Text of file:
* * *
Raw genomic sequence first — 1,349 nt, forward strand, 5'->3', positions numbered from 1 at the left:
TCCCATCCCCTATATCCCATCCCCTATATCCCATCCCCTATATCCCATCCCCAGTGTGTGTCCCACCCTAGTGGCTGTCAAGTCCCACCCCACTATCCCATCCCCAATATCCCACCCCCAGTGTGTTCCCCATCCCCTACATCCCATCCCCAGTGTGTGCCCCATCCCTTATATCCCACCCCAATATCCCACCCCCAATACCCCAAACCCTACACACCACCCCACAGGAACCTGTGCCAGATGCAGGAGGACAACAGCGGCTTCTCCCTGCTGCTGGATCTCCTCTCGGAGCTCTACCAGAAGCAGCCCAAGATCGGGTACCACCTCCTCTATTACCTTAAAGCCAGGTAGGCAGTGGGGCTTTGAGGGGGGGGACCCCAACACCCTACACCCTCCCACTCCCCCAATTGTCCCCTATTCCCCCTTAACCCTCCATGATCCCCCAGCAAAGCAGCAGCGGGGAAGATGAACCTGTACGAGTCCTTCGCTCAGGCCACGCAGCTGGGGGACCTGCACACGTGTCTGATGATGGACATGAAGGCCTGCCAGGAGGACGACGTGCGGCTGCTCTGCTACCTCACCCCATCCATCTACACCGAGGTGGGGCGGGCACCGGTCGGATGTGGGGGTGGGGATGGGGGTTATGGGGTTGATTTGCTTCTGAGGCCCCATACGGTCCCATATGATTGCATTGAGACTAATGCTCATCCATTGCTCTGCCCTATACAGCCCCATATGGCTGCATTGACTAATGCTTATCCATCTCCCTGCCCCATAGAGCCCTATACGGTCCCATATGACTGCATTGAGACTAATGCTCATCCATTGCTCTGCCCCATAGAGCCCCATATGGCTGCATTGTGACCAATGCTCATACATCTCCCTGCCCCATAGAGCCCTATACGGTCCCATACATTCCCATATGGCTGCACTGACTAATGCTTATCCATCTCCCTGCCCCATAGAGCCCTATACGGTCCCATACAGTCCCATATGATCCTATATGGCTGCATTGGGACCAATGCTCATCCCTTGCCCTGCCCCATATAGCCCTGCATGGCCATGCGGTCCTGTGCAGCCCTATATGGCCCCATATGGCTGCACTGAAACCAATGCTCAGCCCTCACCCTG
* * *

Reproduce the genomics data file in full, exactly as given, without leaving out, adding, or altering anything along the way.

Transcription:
Raw genomic sequence first — 1,349 nt, forward strand, 5'->3', positions numbered from 1 at the left:
TCCCATCCCCTATATCCCATCCCCTATATCCCATCCCCTATATCCCATCCCCAGTGTGTGTCCCACCCTAGTGGCTGTCAAGTCCCACCCCACTATCCCATCCCCAATATCCCACCCCCAGTGTGTTCCCCATCCCCTACATCCCATCCCCAGTGTGTGCCCCATCCCTTATATCCCACCCCAATATCCCACCCCCAATACCCCAAACCCTACACACCACCCCACAGGAACCTGTGCCAGATGCAGGAGGACAACAGCGGCTTCTCCCTGCTGCTGGATCTCCTCTCGGAGCTCTACCAGAAGCAGCCCAAGATCGGGTACCACCTCCTCTATTACCTTAAAGCCAGGTAGGCAGTGGGGCTTTGAGGGGGGGGACCCCAACACCCTACACCCTCCCACTCCCCCAATTGTCCCCTATTCCCCCTTAACCCTCCATGATCCCCCAGCAAAGCAGCAGCGGGGAAGATGAACCTGTACGAGTCCTTCGCTCAGGCCACGCAGCTGGGGGACCTGCACACGTGTCTGATGATGGACATGAAGGCCTGCCAGGAGGACGACGTGCGGCTGCTCTGCTACCTCACCCCATCCATCTACACCGAGGTGGGGCGGGCACCGGTCGGATGTGGGGGTGGGGATGGGGGTTATGGGGTTGATTTGCTTCTGAGGCCCCATACGGTCCCATATGATTGCATTGAGACTAATGCTCATCCATTGCTCTGCCCTATACAGCCCCATATGGCTGCATTGACTAATGCTTATCCATCTCCCTGCCCCATAGAGCCCTATACGGTCCCATATGACTGCATTGAGACTAATGCTCATCCATTGCTCTGCCCCATAGAGCCCCATATGGCTGCATTGTGACCAATGCTCATACATCTCCCTGCCCCATAGAGCCCTATACGGTCCCATACATTCCCATATGGCTGCACTGACTAATGCTTATCCATCTCCCTGCCCCATAGAGCCCTATACGGTCCCATACAGTCCCATATGATCCTATATGGCTGCATTGGGACCAATGCTCATCCCTTGCCCTGCCCCATATAGCCCTGCATGGCCATGCGGTCCTGTGCAGCCCTATATGGCCCCATATGGCTGCACTGAAACCAATGCTCAGCCCTCACCCTG